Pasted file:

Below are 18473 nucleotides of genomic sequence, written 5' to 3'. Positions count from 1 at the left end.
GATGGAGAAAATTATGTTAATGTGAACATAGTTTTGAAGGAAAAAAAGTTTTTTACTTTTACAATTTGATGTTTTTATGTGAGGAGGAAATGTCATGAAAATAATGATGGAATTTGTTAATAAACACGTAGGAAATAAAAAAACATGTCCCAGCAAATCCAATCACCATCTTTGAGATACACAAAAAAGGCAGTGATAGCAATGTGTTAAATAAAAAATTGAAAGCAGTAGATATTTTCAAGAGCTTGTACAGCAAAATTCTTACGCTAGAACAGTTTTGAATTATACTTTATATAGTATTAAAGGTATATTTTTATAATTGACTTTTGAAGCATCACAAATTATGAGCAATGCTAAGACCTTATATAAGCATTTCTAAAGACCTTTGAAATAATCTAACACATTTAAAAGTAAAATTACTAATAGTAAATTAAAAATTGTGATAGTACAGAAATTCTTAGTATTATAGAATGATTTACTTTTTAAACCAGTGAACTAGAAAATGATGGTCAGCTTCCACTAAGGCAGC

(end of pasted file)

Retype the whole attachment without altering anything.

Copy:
Below are 18473 nucleotides of genomic sequence, written 5' to 3'. Positions count from 1 at the left end.
GATGGAGAAAATTATGTTAATGTGAACATAGTTTTGAAGGAAAAAAAGTTTTTTACTTTTACAATTTGATGTTTTTATGTGAGGAGGAAATGTCATGAAAATAATGATGGAATTTGTTAATAAACACGTAGGAAATAAAAAAACATGTCCCAGCAAATCCAATCACCATCTTTGAGATACACAAAAAAGGCAGTGATAGCAATGTGTTAAATAAAAAATTGAAAGCAGTAGATATTTTCAAGAGCTTGTACAGCAAAATTCTTACGCTAGAACAGTTTTGAATTATACTTTATATAGTATTAAAGGTATATTTTTATAATTGACTTTTGAAGCATCACAAATTATGAGCAATGCTAAGACCTTATATAAGCATTTCTAAAGACCTTTGAAATAATCTAACACATTTAAAAGTAAAATTACTAATAGTAAATTAAAAATTGTGATAGTACAGAAATTCTTAGTATTATAGAATGATTTACTTTTTAAACCAGTGAACTAGAAAATGATGGTCAGCTTCCACTAAGGCAGC